Hmmm….NAPCS’s new blog is flirting dangerously close to being self-critical and proving this contention wrong:
…a theme emerged that I’ve come across in a few other settings of late. The leaders of America’s very best charters are EXTREMELY unforgiving of their struggling charter colleagues. We’re not at a schism yet, but we’re not too far. This is just another consequence of the greatest structural disappointment of the charter movement so far: the inability to swiftly close lousy charters.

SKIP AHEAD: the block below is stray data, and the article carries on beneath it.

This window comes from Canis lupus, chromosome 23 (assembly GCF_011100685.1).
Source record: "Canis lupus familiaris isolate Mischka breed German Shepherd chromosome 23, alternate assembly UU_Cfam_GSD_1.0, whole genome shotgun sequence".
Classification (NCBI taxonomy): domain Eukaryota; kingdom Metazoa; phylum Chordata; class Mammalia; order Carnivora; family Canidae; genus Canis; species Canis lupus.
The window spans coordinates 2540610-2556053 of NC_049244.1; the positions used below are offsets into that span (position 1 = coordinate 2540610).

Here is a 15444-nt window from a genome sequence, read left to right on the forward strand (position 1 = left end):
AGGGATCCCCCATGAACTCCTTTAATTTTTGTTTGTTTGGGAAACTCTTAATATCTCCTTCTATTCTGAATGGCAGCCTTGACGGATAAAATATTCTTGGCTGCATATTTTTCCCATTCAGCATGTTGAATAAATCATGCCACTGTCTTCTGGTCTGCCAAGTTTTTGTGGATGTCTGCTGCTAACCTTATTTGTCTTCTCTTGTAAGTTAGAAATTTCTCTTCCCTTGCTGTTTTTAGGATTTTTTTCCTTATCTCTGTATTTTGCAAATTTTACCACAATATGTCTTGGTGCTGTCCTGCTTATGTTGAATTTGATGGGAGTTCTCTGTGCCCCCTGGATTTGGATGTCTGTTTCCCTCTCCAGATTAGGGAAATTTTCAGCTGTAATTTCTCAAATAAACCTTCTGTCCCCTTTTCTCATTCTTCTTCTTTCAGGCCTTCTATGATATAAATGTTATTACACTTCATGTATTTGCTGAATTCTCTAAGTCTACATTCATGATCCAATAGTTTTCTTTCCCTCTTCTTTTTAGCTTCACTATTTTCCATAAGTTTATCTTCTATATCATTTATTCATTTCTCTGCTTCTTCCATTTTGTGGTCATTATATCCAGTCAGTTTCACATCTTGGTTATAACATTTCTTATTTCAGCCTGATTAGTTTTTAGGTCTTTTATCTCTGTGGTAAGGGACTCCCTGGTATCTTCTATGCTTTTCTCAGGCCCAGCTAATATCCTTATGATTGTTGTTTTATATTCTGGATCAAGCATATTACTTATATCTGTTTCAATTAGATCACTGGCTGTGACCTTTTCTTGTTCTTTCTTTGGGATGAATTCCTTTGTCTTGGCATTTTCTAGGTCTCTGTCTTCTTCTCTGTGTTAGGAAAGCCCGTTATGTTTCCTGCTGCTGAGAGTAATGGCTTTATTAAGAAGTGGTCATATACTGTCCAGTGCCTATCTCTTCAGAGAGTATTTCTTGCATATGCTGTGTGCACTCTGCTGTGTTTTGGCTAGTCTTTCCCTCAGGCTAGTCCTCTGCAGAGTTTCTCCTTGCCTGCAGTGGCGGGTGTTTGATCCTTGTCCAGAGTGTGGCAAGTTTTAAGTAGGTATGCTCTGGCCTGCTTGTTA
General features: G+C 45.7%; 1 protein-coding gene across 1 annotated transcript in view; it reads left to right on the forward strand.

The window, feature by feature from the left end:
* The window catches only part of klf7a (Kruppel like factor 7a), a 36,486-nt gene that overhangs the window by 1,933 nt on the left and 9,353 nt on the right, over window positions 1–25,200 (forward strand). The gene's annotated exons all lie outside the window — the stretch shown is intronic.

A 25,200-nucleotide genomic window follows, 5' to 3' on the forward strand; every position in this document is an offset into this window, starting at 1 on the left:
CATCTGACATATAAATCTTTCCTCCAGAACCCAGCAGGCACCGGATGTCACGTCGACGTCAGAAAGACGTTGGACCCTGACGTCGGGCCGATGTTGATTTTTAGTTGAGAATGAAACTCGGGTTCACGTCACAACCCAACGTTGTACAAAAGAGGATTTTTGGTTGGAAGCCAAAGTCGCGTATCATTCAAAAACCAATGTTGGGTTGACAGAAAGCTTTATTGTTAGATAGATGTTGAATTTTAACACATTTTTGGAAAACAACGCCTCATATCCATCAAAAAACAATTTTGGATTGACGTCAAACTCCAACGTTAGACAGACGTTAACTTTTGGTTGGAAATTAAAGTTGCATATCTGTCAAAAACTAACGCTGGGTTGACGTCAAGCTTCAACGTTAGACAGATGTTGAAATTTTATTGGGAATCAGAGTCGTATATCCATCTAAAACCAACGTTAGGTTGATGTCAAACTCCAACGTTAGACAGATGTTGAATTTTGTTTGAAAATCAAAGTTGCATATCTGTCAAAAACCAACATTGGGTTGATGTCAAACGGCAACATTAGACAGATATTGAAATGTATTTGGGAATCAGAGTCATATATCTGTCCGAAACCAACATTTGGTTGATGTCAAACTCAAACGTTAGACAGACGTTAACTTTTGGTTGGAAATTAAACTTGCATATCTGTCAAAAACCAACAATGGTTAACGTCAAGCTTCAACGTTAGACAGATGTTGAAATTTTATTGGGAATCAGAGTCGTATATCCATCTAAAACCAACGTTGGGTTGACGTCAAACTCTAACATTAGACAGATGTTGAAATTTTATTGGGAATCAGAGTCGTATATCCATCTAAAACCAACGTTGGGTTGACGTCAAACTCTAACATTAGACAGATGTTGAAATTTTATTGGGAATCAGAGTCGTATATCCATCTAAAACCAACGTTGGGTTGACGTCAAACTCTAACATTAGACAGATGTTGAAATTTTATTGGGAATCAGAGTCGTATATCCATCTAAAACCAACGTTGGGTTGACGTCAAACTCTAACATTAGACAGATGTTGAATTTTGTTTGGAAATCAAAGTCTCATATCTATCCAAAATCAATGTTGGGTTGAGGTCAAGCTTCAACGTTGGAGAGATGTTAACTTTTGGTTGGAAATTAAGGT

It’s also a good point. Seems to me that choice in education is expanding regardless of quality– in no small part because we’ve left some parents so desperate they’ll grab at anything. So the quality issue isn’t the right thing to address because it’s politically smart or a good way to rebut criticism of public charter schools but rather simply because it’s the right thing to do. Within a decade there will be substantially more publicly funded educational choices and rather than howling at the moon about them the more productive thing is to make sure the work as well for kids as they can and Adam Smith isn’t going to take care of that for us. And, there is a lot of educational promise in more options, choice, and customization anyway and it’s not like the existing system is without its quality issues, too.